|Director: Jean-Pierre Melville
|Screenplay: Jean-Pierre Melville & Georges Pellegrin
|Stars: Alain Delon (Jef Costello), François Périer (The Superintendent), Nathalie Delon (Jane Lagrange), Caty Rosier (Valérie, la pianiste), Jacques Leroy (Gunman), Michel Boisrond (Wiener), Robert Favart (Barkeeper), Jean-Pierre Posier (Olivier Rey), Catherine Jourdan (Hatcheck Girl)
|MPAA Rating: NR
|Year of Release: 1967
Le Samouraï was the second of Jean-Pierre Melville’s color films, but it very well could have been shot in black and white. The desaturated colors of the Parisian streets and the grayish walls of the interiors suggests a moral gray zone, a place in which the characters drift and occasionally crash into each other. Like most of Melville’s well-known works, the film’s soul is deeply rooted in the élan of American film noir and its constricted universe of morality gravity and fateful interludes. As a child, Melville had absorbed everything Hollywood could offer and gave it his own spin when he came into his own as a film director in the 1950s, working independently out of his own studio and recasting American genre films with a decidedly continental flair.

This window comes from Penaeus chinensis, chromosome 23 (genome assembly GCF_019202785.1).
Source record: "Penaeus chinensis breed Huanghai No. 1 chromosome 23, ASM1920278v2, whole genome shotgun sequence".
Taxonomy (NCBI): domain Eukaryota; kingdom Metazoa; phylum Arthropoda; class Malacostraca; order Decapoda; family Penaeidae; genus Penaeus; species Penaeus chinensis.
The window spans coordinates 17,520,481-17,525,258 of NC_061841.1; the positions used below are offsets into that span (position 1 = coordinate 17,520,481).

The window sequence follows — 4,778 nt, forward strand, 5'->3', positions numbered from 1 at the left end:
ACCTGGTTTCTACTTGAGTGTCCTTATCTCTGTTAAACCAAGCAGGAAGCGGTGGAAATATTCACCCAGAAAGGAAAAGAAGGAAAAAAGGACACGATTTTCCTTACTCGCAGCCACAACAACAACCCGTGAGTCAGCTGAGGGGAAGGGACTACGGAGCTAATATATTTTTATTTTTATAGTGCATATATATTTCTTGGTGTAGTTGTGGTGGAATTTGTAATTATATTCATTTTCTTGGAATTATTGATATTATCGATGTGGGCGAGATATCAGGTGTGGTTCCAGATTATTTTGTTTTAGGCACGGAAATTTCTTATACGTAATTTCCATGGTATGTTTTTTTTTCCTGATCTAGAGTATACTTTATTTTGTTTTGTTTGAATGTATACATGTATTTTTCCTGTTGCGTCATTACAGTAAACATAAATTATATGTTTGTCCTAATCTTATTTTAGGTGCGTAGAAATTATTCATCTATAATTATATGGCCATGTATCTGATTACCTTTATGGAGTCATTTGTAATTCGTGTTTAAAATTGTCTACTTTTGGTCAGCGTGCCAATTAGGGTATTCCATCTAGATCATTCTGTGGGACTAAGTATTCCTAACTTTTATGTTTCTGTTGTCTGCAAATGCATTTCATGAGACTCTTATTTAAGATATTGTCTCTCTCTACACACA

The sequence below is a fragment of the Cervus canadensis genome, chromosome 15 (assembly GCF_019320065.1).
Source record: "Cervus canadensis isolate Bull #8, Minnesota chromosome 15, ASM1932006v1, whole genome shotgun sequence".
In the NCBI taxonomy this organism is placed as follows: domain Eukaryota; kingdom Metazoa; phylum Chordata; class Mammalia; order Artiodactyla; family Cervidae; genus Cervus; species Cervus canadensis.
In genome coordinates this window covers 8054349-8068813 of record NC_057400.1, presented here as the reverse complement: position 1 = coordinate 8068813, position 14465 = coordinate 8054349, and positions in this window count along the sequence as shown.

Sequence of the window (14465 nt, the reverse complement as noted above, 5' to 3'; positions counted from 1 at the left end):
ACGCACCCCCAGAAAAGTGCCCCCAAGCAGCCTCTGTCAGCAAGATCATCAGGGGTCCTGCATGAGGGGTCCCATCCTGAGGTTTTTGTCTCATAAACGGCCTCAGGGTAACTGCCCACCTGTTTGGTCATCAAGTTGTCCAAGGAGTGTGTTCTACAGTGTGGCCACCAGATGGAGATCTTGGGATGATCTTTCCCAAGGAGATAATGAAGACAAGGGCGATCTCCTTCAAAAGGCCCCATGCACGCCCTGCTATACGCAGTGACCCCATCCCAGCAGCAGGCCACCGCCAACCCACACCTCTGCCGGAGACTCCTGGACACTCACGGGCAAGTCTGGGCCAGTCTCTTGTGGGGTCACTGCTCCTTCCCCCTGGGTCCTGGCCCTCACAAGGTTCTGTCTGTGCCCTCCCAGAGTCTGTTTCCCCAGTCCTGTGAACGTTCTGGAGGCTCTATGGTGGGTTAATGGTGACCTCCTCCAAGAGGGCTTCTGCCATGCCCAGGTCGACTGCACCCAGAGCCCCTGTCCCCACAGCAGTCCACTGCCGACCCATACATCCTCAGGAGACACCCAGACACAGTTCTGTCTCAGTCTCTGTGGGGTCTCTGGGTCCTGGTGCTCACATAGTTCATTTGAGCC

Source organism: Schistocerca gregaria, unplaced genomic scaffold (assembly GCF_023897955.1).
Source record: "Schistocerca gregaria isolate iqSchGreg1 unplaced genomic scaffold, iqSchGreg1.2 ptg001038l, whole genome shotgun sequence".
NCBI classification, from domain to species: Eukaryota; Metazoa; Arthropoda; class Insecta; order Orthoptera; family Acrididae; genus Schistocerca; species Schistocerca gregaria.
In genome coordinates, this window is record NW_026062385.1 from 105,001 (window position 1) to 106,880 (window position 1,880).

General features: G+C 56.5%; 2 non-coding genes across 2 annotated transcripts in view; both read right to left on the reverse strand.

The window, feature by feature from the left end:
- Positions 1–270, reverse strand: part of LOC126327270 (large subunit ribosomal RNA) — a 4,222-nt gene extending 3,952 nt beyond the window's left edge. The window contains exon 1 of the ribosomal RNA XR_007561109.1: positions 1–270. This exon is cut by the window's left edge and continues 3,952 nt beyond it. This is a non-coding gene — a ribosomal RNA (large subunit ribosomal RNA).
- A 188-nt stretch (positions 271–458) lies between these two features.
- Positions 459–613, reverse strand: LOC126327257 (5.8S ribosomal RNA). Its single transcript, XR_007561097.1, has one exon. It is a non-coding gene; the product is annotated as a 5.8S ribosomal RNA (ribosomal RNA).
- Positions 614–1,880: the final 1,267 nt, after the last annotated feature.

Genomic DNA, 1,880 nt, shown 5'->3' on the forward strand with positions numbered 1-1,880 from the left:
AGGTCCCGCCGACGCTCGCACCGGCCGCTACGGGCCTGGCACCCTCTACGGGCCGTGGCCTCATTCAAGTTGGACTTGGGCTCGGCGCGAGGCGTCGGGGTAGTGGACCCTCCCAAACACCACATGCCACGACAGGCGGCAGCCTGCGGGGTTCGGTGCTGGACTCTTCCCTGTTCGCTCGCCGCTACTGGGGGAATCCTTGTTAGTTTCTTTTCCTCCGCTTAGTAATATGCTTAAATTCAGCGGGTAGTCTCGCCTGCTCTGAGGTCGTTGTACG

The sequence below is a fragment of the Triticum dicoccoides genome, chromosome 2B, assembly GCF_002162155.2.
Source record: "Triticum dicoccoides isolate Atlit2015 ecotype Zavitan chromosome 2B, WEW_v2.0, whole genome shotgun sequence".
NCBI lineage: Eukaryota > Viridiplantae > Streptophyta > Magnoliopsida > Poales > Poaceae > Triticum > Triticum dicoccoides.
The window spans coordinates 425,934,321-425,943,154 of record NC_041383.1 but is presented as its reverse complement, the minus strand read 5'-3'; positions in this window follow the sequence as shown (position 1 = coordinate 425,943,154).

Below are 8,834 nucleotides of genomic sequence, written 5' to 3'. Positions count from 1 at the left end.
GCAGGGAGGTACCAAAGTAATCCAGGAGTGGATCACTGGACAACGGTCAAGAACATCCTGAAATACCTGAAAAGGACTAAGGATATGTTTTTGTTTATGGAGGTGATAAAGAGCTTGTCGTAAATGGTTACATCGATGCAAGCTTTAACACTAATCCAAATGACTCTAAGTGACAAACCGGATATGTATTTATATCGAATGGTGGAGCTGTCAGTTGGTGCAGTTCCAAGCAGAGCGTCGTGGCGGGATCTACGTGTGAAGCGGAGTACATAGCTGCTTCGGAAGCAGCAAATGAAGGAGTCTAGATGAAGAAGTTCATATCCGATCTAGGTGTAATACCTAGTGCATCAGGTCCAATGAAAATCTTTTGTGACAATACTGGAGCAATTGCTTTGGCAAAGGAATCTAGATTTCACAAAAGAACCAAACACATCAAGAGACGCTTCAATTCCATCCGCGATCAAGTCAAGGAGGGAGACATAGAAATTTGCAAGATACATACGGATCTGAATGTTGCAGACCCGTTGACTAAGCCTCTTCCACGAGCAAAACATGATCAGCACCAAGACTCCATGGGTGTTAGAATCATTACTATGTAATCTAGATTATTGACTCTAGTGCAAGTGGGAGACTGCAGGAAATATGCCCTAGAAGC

Melville’s hero in Le Samouraï is Jef Costello (Alain Delon), the “samurai” of the title, albeit not in the sense that we typically think. Jef is not defined by nobility of purpose or even consistency of vision, but rather by his loneliness. A made-up quote at the beginning of the film informs us of the loneliness of the samurai’s life, something Melville invokes immediately with Jef’s drab-gray one-room apartment. Like most iconic tough guys, Jef is a man of little words, but he is also a man of little action. A hired assassin, he takes out a night-club owner early in the film, an act that kicks of a domino effect of events that will eventually lead to his undoing. Yet, Jef is so resigned to the ying and yang of life that he hardly seems to care. In a sense, he is the epitome of “ultra cool” (hence why both John Woo and Quentin Tarantino are such fervent admirers of the film), but at the same time he seems like a ghost in his own life.
A Parisian police investigator (François Périer) is sure that Jef was behind the hit, and he even manages to haul him into the police station for a line-up. However, Jef has a perfect alibi concocted with his girlfriend, Jane Lagrange (Nathalie Delon), and a pianist at the club (Caty Rosier) who saw him walk out of the owner’s office, but refuses to identify him for reasons that are made clear only later. However, even though Jef seems to get away with murder, he continues to be trailed by the police and then becomes a target himself when his employers decide that his being brought in by the police puts them at risk.